Wildlife Problem-Solving

Want more wildlife in your gardens or other habitat project areas?  Have too much hungry wildlife munching on your plants? Or maybe everything’s just right, but you found what appears to be an injured or orphaned baby animal and are wondering what to do?  Never fear, we have the answers to your wildlife management questions!  Be sure to visit our More Habitat Project How-To’s page which lists excellent state-specific resources for dealing with nuisance wildlife, planting to attract certain wildlife, effective methods to protect projects from wildlife damage, and more.

Solutions for Nuisance & Problem Wildlife

Rats, Mice, Pest Insects: Safer Solutions

Mosquito Deterrents!

Mosquitoes can breed in any water that stagnates for just two or three days, but a properly maintained water source will not provide suitable mosquito habitat.  Follow these tips:

  • Keep it clean: Regularly change the water in birdbaths and miniature pools (like saucers for amphibians to soak in).
  • Keep it moving: Bubblers or fountains can be either solar or electric-sourced and will eliminate mosquitoes by keeping water from becoming stagnant.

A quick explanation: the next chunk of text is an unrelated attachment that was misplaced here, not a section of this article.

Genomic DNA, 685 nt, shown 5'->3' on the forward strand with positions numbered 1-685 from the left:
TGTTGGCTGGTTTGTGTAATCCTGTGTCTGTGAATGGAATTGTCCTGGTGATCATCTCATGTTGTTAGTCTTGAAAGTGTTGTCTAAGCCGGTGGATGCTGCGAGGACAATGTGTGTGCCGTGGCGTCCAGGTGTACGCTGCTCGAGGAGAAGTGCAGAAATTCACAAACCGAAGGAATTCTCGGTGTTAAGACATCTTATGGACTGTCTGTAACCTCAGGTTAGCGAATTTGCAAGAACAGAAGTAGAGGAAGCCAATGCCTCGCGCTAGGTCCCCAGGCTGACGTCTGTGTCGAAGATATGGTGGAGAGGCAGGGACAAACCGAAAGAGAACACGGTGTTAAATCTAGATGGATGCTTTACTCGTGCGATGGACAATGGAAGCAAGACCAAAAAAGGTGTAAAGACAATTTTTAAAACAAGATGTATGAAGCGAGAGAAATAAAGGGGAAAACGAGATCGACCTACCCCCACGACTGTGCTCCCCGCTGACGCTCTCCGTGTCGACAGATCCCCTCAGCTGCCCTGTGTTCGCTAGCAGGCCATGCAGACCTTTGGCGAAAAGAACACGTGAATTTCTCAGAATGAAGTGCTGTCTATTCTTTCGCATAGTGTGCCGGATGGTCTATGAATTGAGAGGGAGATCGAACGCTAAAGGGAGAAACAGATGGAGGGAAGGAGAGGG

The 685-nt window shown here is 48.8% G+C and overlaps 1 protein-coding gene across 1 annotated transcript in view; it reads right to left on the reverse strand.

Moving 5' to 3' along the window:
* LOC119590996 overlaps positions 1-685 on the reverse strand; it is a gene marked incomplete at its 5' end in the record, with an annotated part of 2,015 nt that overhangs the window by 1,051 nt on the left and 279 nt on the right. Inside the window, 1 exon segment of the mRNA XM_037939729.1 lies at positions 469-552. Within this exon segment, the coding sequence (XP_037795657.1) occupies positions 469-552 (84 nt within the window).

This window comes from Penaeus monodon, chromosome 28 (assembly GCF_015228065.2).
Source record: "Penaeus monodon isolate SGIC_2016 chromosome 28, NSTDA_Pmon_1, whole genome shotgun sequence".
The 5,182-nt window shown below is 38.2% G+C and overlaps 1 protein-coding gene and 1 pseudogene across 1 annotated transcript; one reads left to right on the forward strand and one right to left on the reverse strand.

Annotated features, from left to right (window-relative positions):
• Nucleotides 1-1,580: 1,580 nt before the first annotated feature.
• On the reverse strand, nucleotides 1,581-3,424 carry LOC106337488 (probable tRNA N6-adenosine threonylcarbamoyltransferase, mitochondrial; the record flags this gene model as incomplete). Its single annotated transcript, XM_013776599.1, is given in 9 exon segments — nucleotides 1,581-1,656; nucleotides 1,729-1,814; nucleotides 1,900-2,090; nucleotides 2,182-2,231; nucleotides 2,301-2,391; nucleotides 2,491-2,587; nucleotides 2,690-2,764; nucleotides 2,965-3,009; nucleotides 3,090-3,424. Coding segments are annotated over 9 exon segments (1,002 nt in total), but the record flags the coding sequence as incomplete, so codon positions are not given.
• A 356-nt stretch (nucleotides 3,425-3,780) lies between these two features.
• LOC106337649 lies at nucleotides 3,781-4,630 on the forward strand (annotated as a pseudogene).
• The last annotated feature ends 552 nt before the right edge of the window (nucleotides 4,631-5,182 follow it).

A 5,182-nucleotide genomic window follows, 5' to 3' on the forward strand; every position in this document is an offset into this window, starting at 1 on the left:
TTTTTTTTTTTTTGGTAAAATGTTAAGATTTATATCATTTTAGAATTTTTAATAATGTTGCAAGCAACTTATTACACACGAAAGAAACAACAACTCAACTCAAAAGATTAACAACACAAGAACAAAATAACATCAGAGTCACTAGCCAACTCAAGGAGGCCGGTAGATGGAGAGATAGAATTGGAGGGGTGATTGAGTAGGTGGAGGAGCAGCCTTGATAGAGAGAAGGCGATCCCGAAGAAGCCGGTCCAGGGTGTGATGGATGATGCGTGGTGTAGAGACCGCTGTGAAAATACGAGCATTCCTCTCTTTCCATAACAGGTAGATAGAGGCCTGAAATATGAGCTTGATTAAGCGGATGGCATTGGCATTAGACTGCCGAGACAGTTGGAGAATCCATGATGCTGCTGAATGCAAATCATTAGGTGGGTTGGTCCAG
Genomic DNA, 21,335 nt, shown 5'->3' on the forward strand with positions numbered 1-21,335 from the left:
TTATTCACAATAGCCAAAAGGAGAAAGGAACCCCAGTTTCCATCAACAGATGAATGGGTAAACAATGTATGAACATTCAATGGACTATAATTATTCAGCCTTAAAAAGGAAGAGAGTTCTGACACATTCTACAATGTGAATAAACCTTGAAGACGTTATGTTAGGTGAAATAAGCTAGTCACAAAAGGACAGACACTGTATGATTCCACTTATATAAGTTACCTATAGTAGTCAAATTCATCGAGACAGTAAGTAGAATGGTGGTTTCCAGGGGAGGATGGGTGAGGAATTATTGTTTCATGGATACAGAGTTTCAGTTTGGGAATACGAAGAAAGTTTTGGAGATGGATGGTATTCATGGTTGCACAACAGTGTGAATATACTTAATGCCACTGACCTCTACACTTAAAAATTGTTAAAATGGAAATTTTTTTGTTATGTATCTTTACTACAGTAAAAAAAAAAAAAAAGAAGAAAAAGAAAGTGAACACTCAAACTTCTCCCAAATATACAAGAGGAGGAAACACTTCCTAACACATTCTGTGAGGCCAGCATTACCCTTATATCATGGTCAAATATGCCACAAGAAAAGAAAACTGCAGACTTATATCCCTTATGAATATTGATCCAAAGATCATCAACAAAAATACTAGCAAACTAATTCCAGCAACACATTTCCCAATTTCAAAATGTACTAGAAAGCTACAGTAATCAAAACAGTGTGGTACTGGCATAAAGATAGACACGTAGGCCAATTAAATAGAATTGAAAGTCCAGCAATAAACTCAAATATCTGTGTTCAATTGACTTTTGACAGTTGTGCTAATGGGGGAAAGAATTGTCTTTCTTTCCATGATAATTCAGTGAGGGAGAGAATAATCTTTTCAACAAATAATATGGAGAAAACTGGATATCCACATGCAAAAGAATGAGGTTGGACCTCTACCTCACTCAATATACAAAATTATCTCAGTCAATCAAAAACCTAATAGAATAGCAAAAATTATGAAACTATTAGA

• Avoid pesticides and mosquito spraying: These are often highly toxic to honeybees, fish, and small aquatic organisms.
  • Add “mosquito dunks” or “mosquito bits”: These can be purchased at most local home supply & hardware stores, garden centers and online. They consist of Bacillis thuringensis (Bti), a bacterium that is toxic to mosquitoes but is safe for wildlife and people. Sprinkle the bits or float mosquito dunks in standing water, such as a birdbath.
  • Add fish: Fish will eat mosquito larvae in your container pond. Just be careful not to add store-bought fish to natural waterways, as some may be invasive.
  • More Tips on Controlling Mosquitoes without Killing Pollinators

“Pest” Resistant Planting

Attracting Wildlife to Your Habitat Project

See a Pool? Save a Critter!

Do you or someone you know have a pool? Is there a pool in your community? Frogs and other small creatures frequently jump or fall into swimming pools, then the steep, slippery sides prevent them from being able to climb back out and they drown.  Consider using a Frog Log device to provide an effective exit strategy - created by a Chesapeake Bay region wildlife biologist!

Injured or Orphaned Animals: What to Do